I've always been more interested in WHY rather than to HOW. The list of steps to do something can always be made in a short time, but WHY always brings more questions. Having said that, I'd make myself more durable patience wise. Not everyone's mind makes connections the way my mind does and at times I grow impatient. Good thing is that when faced with WHY I often find it a challenge that I can't resist.
Having a new class few years ago, I noticed a student that wouldn't write, he'd just look around. It wasn't that he was causing trouble or disrupt the teaching. He'd just sit quietly and often even look at his notebook, with a pencil in one hand and eraser in the other. I'd call out his name and point out that I expected him to write the notes in his notebook. He'd look in his notebook, touch the tip of his pencil, but still wouldn't write a single word. Now, this was an 11 years old boy, he'd been in classrooms since he was 6, he had to know the alphabet. And he did. I asked his former teacher about him and I got the typical "He's just lazy" answer. But somehow I didn't believe that. There had to be more to it and I set up my mind to find out what.
Few days later I had organized a reading lesson. But instead of students reading the text to themselves, I had them reading out loud to the class. This boy was so flustered he was reading as if he just learned how to - slowly and with lots of mistakes. I realized he was trying to guess the words. Other students were patient at the beginning, but after a minute, they started correcting him, asking him to hurry up. I was a bit confused. I asked him if he were supposed to wear glasses and he didn't say anything. Then I said to look me up after classes and the lesson continued.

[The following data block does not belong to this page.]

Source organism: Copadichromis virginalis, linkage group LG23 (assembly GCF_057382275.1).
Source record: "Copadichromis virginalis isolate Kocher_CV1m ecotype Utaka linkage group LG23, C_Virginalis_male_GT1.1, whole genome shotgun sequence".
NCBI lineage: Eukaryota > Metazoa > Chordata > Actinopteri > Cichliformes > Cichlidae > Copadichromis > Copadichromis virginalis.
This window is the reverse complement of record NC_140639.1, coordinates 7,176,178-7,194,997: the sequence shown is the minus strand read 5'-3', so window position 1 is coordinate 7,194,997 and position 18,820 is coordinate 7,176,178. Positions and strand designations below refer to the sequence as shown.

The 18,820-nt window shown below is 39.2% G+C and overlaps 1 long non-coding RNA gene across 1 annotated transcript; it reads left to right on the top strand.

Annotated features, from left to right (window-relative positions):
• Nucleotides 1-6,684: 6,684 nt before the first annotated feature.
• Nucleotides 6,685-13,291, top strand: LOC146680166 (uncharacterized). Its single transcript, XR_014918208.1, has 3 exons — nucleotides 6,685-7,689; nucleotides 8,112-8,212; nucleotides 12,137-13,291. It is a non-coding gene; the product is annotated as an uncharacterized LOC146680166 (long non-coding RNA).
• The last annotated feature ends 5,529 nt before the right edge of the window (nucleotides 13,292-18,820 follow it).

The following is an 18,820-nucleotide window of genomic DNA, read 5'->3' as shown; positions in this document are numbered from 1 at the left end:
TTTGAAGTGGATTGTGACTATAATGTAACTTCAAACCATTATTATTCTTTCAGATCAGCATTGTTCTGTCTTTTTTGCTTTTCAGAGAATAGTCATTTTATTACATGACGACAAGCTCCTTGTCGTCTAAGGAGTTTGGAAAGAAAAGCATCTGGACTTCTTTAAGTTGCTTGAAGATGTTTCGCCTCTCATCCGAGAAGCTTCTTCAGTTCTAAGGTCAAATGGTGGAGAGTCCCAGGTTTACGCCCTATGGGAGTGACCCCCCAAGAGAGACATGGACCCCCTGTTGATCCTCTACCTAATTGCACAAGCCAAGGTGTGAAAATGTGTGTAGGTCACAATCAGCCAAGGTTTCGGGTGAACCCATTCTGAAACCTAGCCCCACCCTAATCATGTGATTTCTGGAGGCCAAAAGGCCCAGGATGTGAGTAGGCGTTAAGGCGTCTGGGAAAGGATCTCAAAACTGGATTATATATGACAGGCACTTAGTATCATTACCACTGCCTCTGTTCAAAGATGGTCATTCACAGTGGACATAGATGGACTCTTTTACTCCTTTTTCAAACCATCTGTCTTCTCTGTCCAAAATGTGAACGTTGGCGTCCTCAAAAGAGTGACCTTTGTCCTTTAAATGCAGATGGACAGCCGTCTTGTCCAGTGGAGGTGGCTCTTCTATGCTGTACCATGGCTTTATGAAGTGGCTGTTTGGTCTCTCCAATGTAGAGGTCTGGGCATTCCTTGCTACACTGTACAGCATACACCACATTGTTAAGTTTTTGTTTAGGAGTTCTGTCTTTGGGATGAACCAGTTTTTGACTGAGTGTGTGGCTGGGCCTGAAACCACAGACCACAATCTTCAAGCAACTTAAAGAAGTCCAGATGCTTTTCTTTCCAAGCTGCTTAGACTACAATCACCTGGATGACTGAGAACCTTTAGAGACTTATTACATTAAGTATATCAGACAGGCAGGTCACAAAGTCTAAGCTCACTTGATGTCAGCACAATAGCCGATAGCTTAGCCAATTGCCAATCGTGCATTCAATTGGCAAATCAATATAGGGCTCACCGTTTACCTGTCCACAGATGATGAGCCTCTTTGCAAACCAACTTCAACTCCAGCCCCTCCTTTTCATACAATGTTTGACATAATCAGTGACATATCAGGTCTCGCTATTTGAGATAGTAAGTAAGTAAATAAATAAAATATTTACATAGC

After classes that day, he was patiently waiting for me. As we entered the classroom, I told him that there was nothing to be afraid of, that we were just going to talk. I found out that he was really good with clay, play doh etc. So I suggested a simple trade: I'd teach him to read better if he taught me how to make earrings out of FIMO and made an appointment for next week. But, I also told him that I need his parents' permission, so it would be nice one of his parents could come to school and meet me.
Next week his mother came and I asked her almost the same questions as I did her son. She was completely on the defensive saying his teachers hated him, they didn't care about her child, but as I pointed out that I asked for her not to tell her that her son was lazy, but to praise him about what he's teaching me, she went speechless. I told her about the trade her son and I were talking about and decided to meet in one month time. Him and I practiced working with play doh and reading and writing in turns and after few weeks, he started reading in front of the class. They were impressed and he was about to burst with pride.